Climate changes under space observation – Jason-3 observation satellite launch planned on 31st January 2016

JASON-3 observation satellite will be launched with FALCON-9 1.1V rocket from launch site SLC-4 in Vandenberg, USA.

Climate changes are under constant control from space. Since 1959, when first weather satellite was launched, much has changed. Weather and climate observation gone under civilian control (first satellite from 1959 was project of Department of Navy) and become more accurate and dependable. Good example of huge changing the way of understanding role of space technology can be Ocean Surface Topography Mission. It is civilian, international program created by NASA, CNES, NOAA and EUMETSAT. Its main purpose is to improve weather forecasting especially in terms of great and unstable weather phenomenon like El Nino. Since now 3 satellites were launched: Topex/Poseidon (1992) Jason-1 (2001), Jason-2 (2008). Jason-3 will fourth satellite in constellation. It is made by Thales-Alenia Space, utilizing Proteus Bus, platform designed in .90 to reduce costs of designing and manufacturing satellites. Jason-3 is equipped with such instruments like: Poseidon class Ku/C-band radar, microwave radiometer (working on frequencies: 18.7, 23.8, and 34.0 GHz) and advanced navigation system called POD. It stays for Precise Orbit Determination consisting of the following components - GPS (Global Positioning System) receiver, DORIS (Doppler Orbitography and Radio Positioning Integrated by Satellite), and a LRA (Laser Retroreflector Array). Data gathered by instruments will not be shared only between NASA, CNES, NOAA and EUMETSAT. In 2012 EUMETSAT signed agreement with Chinese NSOAS (National Satellite Ocean Application Service) - in terms of this arrangement Jason-3 mission data will be available for NSOAS. In exchange for this data EUMETSAT will obtain data from Chinese HY-1 and HY-2 ocean-color satellites.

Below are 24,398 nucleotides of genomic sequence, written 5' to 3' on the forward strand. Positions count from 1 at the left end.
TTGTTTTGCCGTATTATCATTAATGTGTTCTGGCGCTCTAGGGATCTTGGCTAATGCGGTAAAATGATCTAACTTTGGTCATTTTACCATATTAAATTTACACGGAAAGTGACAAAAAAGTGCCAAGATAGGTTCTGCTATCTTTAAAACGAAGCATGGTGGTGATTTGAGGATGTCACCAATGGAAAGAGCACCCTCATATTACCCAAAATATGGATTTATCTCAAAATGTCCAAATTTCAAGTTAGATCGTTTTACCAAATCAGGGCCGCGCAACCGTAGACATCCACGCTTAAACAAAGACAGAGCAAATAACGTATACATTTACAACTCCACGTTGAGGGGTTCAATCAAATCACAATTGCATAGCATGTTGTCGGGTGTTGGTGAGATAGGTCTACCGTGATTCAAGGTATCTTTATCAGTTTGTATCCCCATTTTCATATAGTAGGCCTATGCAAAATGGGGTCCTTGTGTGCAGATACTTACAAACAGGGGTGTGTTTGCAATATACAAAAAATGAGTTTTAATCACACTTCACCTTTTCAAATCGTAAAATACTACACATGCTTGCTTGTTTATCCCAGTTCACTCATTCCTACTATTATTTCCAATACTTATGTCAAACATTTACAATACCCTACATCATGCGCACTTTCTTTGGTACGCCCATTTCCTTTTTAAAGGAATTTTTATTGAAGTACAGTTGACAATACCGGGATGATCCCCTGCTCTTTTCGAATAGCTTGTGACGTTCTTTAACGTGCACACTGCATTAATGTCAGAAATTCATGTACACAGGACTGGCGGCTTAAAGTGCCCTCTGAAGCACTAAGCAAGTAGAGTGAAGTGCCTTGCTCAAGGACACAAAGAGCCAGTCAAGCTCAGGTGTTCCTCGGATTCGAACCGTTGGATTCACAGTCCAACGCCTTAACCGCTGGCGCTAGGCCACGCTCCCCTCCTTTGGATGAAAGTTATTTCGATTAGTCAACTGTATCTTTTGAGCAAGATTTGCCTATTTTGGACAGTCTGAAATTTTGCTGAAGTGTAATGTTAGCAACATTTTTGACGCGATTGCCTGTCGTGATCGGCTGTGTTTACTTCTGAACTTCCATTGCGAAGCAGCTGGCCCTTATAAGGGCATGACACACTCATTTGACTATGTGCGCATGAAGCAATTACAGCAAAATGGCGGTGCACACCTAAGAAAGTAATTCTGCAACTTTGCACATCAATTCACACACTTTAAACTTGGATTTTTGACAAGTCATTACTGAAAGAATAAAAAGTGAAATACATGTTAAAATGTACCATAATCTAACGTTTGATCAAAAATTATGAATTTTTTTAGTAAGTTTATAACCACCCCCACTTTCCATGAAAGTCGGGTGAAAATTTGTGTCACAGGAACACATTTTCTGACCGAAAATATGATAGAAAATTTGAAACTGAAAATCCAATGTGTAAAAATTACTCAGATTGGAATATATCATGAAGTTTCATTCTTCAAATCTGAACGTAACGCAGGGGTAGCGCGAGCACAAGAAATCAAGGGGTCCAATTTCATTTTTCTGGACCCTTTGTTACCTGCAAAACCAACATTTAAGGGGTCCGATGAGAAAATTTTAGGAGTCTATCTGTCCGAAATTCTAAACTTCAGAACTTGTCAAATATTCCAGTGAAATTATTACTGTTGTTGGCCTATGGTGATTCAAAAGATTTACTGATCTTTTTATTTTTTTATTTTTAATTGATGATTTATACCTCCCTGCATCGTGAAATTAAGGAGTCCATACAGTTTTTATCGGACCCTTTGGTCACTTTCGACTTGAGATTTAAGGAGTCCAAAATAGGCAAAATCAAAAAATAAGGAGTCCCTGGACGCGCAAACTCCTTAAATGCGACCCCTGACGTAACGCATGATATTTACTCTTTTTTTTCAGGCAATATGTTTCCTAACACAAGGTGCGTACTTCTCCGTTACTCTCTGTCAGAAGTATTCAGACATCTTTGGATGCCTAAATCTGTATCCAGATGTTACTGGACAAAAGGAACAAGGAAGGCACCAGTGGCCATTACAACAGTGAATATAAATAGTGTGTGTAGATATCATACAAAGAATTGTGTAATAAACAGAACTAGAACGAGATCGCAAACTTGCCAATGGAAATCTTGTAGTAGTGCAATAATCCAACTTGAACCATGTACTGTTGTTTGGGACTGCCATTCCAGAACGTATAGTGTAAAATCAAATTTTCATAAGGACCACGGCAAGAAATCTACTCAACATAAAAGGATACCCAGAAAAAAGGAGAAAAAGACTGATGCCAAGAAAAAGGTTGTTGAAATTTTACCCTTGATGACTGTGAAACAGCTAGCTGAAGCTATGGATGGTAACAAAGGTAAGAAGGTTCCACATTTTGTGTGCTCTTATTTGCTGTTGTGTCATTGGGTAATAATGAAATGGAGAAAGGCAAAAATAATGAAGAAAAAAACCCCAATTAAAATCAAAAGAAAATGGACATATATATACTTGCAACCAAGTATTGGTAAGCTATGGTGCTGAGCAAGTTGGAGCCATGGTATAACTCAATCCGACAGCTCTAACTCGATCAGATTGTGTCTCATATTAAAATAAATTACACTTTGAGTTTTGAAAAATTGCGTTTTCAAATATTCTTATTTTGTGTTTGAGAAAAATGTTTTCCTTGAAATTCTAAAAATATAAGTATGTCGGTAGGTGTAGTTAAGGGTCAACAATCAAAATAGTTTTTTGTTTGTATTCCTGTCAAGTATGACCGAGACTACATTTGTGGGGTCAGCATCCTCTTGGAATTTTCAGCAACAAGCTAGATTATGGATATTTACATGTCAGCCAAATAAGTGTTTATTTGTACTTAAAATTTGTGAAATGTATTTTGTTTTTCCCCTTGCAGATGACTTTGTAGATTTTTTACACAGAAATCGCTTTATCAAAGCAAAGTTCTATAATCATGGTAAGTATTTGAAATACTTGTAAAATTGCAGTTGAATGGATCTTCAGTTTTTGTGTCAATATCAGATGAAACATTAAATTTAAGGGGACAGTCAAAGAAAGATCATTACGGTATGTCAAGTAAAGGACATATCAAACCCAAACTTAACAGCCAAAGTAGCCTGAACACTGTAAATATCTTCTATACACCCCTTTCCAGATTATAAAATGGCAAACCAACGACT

Falcon-9 1.1V is upgraded version 1.0 of Falcon. It has 60% more thrust and it is 19.6 m higher with same diameter. Dimension changes were forced by more powerful engines in 1.1V - Merlin-1d engine uses more fuel, so tanks were increased for about 60%. Changes were economically justified. Cost of single launch of 1.2V compared to 1.1V dropped for around $1.7 million and payload for LEO changed from 10,454 kilograms] to 13,150 kilograms. In spite of many significant changes Falcon is still two stages, liquid fueled rocket. First stage propulsion is provided with 9 Merlin-1D engines with total thrust at 5885 kN, second stage is powered with vacuum version of Merlin-1D engine providing thrust at 801 kN. Both stages are fueled with liquid oxygen and rocket - grade kerosene.